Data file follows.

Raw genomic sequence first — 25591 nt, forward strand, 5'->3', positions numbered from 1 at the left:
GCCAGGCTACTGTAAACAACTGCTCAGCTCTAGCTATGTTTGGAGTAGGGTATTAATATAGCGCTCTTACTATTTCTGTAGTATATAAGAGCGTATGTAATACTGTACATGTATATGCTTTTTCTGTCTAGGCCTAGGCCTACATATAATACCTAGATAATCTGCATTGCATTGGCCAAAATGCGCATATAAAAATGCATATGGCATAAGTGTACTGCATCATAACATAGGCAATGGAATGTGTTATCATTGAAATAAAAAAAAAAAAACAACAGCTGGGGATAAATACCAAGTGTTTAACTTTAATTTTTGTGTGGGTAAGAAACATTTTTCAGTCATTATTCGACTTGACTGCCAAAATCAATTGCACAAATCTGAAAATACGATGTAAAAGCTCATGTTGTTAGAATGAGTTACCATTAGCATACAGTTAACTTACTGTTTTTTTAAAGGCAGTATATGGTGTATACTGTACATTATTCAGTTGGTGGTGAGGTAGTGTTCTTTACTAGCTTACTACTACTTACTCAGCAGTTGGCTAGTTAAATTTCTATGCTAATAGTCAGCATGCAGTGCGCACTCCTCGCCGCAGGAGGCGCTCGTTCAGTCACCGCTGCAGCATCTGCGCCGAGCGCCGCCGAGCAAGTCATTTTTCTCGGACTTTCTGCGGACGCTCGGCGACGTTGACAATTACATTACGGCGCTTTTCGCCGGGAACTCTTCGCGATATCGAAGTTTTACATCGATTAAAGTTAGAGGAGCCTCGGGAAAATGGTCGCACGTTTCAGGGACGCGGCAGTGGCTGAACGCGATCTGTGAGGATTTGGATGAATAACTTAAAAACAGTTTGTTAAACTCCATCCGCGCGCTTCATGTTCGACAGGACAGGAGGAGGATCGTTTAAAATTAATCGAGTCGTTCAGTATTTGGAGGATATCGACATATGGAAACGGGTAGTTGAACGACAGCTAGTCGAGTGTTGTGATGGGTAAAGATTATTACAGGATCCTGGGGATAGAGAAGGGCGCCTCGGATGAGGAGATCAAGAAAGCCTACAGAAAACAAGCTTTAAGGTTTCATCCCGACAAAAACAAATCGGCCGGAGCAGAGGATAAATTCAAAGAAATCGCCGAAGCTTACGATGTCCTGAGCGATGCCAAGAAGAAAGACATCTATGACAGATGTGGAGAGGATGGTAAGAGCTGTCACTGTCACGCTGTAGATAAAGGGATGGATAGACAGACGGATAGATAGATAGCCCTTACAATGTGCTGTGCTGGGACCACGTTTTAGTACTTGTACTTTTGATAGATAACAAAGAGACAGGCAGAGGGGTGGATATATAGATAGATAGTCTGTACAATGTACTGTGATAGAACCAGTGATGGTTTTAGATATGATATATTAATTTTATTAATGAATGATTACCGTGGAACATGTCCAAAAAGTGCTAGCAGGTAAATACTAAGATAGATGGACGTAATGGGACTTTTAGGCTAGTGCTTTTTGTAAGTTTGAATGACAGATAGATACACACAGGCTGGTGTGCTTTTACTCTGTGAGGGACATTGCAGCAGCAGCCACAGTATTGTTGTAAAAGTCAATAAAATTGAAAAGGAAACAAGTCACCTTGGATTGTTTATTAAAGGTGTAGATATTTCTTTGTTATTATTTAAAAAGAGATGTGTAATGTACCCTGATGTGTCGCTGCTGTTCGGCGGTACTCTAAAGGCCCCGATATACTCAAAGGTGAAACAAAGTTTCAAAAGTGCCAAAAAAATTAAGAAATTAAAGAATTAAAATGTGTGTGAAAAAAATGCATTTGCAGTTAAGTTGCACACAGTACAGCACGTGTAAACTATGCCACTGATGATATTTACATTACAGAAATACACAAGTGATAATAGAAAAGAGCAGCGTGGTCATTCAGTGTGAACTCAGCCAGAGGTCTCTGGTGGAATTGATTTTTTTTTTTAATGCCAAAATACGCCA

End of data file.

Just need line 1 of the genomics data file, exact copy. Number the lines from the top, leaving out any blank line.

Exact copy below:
Raw genomic sequence first — 25591 nt, forward strand, 5'->3', positions numbered from 1 at the left: